Patrick Buchanan declared the beginnings of a culture war at the Republican National Convention in 1992. And, by the 1996 election, "Pitchfork" Pat did not merely want to reform the White House--he and his Buchanan Brigade were damned near ready to storm the palace gates to burn it down.
Sarah Palin, a young mayor from Wasilla, Alaska, reportedly was among the ranks of the Buchanan movement. Her desire to have creationism taught in schools while at the same time having a husband in a trade union certainly jived with the central tenants of Buchanan-style populism, which embraced tariffs just as readily as the church alter. Further, her Jacksonian orientation and political sensibilities put her squarely within the middle-class radicals that made Buchanan the "Hell Raiser of '96."
Political commentators failed to see Buchanan coming before the New Hampshire primary during both his presidential campaigns, and they called it wrong additionally during this election cycle by oversimplifying the fault lines of Republican Party. As usual, too much was made of "moderates vs. conservatives."
Pundits clearly missed the boat on Sarah Palin. They analyzed her selection as a cheap ploy for female Hillary voters. Doubtlessly, it probably came into play, but it hardly explained the whole situation--but, then again, it fit agenda-driven reporting to see and explain it to the American public that way at the time.
Those political experts roundly played off their mistake by revising their explanation of her selection as a means to arouse the evangelical and conservative bases. Again, they were partly correct and even closer to being directly on target. Unfortunately, though, they then blindly walked into a trap by preemptively accusing Palin of ineptitude and inexperience before she even had time to deliver her nomination speech.
Whether you love her or hate her, Palin undeniably knocked the ball out of the park that night. Her address shifted the dynamic of the race to energy independence, one of the few issues McCain stood on stronger footing with swing blue-collared voters than did Barack Obama.
More importantly, Sarah "Barracuda" spoke like a genuine us vs. them red-blooded American culture warrior. Elitists and academics the world over cringed. Working-class independents and middle-class radicals – the Buchananites and fabled Reagan Democrats of yore – were instantly wooed.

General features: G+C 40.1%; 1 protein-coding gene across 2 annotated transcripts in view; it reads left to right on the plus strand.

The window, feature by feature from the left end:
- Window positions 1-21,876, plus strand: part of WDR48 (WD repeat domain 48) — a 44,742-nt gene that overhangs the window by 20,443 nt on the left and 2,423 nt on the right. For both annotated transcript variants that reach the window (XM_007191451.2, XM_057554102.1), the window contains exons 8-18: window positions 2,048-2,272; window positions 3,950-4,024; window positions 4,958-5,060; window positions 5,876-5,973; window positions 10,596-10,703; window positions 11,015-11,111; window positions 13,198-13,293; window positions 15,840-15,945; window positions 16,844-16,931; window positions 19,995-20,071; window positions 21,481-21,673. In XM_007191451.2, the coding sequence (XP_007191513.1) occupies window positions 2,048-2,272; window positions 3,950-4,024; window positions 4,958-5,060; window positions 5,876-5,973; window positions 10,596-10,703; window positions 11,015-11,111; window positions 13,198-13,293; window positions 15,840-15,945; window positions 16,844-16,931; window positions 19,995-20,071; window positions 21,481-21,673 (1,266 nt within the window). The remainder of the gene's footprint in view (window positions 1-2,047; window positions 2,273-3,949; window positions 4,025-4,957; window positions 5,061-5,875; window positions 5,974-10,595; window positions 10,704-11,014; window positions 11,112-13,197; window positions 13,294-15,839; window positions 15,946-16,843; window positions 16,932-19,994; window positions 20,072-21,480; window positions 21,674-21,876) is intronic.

Somehow, the "Hardball crowd" hadn't seen that one coming. They overlooked that Gov. Sarah Palin was already planting the seeds for a movement of dedicated "Palinistas" devoted to advancing her political fortunes as the leader of their own cause.
Political missteps, satirical lampooning and the economic crisis unfortunately K.O.'ed any chance for resurgence for the McCain campaign in the days after the convention. Yet, nonetheless, Sarah Palin unquestionably had established herself as a force to be reckoned with in the Republican Party.
The American working-class has already begun to show a less hawkish steak after the Iraq War. If the trend continues, Buchanan's "America First" non-interventionist foreign policy could suddenly begin to tempt them.
And, given the recession, it is entirely feasible those same working-class voters and their malcontent allies in the middle-class may again take up trade protections, regulated immigration and economic nationalism – all precepts of Buchananite Hamiltonianism.
Yet either way in the future, where Sarah goes, the grassroots will grow.
Daniel Goffreda can be reached at email@example.com He was a co-founder and managed a conservative college newspaper, The Mountaineer Jeffersonian, while at West Virginia University.
Mr. Streitz was a Minuteman on the Arizona border in 2005. He is a co-founder of CT Citizens for Immigration Control (www.ctimmigration.com) and twice ran for the Republican nomination for U.S. Senate in Connecticut. He is a co-founder of the 2012 Draft Sarah Committee, which is a registered Draft PAC with the Federal Election Commission (www.2012draftsarahcommittee.com) (firstname.lastname@example.org)